Traditionally, Korean Barbecue is also served with boiled short-grain rice, the type used for sushi, such as the “Nishiki” brand that is sold pretty much everywhere. However really any starch would go good with this, liked baked potatoes (sliced up potatoes tossed in the Korean marinade and cooked on the grill works really well).

Optionally, you’re also going to want some Ssamjang (SAHM-jang) as a condiment — that’s essentially a paste of fermented soybeans mixed with red chili pepper and a lot of garlic and spices. Rachel and I call it Funky Sauce. Korean markets have a lot of different brands of this stuff, and it’s sold in quart sized tubs. I was able to buy a smaller container of it for like 3 bucks, like so:

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Here’s a serving suggestion:

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Proper eating procedure is to take the Kalbi off the bone (which have little nib-lets of meat that if you have a small dog, will love) put it on a lettuce leaf, along with some Ssamjang, garlic, and scallion (I like cooked as well as raw), along with a little bit of rice. Here on the plate along with a short rib and fresh lettuce, I have grilled vegetables, stewed spicy firm tofu, kimchi, and Korean spicy chicken wings I picked up from the Korean supermarket.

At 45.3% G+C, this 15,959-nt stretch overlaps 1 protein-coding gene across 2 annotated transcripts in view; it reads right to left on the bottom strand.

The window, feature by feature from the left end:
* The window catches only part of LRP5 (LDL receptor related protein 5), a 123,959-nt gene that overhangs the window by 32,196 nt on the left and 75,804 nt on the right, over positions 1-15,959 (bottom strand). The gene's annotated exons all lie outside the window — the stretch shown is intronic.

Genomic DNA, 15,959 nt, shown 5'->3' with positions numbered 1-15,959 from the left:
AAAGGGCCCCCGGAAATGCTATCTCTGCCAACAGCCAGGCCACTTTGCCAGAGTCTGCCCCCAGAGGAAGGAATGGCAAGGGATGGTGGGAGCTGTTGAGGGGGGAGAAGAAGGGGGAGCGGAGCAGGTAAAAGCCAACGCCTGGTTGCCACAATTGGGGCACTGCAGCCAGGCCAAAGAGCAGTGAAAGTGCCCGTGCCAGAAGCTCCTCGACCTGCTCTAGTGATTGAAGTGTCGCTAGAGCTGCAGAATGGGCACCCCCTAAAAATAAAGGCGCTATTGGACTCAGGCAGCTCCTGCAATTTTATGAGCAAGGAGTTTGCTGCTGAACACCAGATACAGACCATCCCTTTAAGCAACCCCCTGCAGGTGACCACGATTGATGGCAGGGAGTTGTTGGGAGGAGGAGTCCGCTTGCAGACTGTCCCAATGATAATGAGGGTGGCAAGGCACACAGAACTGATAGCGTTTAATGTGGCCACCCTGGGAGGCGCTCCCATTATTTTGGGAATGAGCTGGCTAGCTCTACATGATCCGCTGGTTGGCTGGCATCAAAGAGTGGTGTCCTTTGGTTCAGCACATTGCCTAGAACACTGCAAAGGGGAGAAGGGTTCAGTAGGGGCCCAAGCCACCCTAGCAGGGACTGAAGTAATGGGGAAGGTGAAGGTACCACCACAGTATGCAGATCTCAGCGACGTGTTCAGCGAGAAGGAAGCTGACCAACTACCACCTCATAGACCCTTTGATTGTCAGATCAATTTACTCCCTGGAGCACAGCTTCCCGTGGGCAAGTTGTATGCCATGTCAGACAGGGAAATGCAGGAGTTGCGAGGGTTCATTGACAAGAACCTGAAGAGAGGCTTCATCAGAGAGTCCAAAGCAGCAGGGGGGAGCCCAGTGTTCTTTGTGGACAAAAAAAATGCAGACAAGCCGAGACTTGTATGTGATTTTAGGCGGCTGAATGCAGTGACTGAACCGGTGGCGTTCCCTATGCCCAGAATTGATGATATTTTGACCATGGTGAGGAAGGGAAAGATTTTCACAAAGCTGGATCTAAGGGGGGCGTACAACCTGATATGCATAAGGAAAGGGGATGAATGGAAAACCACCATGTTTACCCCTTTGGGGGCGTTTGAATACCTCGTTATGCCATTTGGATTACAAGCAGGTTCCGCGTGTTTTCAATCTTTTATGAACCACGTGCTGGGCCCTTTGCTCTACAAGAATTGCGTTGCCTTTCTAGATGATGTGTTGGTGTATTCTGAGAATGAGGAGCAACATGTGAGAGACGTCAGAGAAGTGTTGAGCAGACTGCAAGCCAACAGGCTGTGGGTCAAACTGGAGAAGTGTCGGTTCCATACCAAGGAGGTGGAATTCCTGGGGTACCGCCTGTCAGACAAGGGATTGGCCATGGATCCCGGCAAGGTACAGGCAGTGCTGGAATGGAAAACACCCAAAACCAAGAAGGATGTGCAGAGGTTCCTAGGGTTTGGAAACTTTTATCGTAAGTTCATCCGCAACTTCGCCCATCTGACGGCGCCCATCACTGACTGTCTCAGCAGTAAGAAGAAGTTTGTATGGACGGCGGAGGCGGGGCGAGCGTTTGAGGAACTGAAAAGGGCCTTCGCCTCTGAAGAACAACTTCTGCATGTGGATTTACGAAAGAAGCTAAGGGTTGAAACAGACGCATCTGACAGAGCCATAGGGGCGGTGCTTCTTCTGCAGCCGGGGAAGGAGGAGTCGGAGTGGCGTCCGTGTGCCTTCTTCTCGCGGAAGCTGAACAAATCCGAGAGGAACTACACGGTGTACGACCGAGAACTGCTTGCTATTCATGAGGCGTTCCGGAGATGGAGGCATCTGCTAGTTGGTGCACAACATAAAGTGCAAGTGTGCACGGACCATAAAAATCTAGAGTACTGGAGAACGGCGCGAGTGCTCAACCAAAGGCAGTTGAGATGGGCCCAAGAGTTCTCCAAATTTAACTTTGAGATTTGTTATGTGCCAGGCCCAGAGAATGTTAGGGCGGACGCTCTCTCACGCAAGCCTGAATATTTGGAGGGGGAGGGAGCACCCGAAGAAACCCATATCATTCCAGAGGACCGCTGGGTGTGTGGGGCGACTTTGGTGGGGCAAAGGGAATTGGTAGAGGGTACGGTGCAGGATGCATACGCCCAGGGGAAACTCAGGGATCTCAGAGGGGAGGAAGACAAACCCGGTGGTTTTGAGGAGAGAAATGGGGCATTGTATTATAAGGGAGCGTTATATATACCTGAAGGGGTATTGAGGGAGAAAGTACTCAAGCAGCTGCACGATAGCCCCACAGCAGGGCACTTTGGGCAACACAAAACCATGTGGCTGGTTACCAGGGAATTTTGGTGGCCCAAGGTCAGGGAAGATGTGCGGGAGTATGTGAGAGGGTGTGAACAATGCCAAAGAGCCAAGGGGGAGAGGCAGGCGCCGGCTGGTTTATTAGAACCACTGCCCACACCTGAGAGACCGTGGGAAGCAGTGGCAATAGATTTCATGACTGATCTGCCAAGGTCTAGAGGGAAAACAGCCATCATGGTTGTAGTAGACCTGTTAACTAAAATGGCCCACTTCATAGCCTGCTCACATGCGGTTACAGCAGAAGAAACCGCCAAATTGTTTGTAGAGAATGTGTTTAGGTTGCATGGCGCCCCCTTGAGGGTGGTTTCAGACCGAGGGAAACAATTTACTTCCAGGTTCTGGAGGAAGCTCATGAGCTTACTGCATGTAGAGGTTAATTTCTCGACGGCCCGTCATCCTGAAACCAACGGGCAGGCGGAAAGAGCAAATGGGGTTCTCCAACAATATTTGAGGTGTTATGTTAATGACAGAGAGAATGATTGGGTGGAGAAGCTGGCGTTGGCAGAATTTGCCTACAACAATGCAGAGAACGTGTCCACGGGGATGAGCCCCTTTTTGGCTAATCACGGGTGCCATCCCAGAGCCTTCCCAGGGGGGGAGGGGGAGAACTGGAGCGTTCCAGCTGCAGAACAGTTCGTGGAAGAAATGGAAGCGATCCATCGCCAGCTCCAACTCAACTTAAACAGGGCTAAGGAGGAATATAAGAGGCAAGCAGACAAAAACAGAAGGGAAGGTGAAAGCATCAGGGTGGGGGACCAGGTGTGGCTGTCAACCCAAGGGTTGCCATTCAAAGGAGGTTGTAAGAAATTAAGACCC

Happy Eating.

11 Responses to Roundeye Korean Barbecue

  1. ZenKimchi says:

    Oh yeah, good stuff! Pass me the Funky Sauce!

  2. dennis says:

    Great blog. Found via egullet. You have lots of guts to try and cook Korean food. The result looks good. Koreans really eat raw garlic with that meat dish?